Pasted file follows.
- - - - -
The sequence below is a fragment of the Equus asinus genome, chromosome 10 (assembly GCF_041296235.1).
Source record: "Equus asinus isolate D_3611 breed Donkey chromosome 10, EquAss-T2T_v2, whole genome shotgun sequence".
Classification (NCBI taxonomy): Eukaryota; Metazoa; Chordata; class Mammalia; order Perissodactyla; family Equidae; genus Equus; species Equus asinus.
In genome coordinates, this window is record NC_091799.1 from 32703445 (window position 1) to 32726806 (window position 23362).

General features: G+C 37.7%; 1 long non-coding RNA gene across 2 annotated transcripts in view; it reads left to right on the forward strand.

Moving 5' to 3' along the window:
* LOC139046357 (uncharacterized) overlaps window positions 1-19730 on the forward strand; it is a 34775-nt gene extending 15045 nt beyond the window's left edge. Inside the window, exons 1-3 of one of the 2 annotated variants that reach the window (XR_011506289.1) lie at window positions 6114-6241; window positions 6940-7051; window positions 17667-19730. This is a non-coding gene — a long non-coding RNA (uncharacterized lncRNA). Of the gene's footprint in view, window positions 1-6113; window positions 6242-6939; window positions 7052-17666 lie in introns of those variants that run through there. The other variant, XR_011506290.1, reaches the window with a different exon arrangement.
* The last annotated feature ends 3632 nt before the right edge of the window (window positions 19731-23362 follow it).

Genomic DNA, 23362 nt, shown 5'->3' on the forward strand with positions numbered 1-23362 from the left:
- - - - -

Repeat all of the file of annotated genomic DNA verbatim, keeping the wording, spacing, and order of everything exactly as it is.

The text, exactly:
The sequence below is a fragment of the Equus asinus genome, chromosome 10 (assembly GCF_041296235.1).
Source record: "Equus asinus isolate D_3611 breed Donkey chromosome 10, EquAss-T2T_v2, whole genome shotgun sequence".
Classification (NCBI taxonomy): Eukaryota; Metazoa; Chordata; class Mammalia; order Perissodactyla; family Equidae; genus Equus; species Equus asinus.
In genome coordinates, this window is record NC_091799.1 from 32703445 (window position 1) to 32726806 (window position 23362).

General features: G+C 37.7%; 1 long non-coding RNA gene across 2 annotated transcripts in view; it reads left to right on the forward strand.

Moving 5' to 3' along the window:
* LOC139046357 (uncharacterized) overlaps window positions 1-19730 on the forward strand; it is a 34775-nt gene extending 15045 nt beyond the window's left edge. Inside the window, exons 1-3 of one of the 2 annotated variants that reach the window (XR_011506289.1) lie at window positions 6114-6241; window positions 6940-7051; window positions 17667-19730. This is a non-coding gene — a long non-coding RNA (uncharacterized lncRNA). Of the gene's footprint in view, window positions 1-6113; window positions 6242-6939; window positions 7052-17666 lie in introns of those variants that run through there. The other variant, XR_011506290.1, reaches the window with a different exon arrangement.
* The last annotated feature ends 3632 nt before the right edge of the window (window positions 19731-23362 follow it).

Genomic DNA, 23362 nt, shown 5'->3' on the forward strand with positions numbered 1-23362 from the left: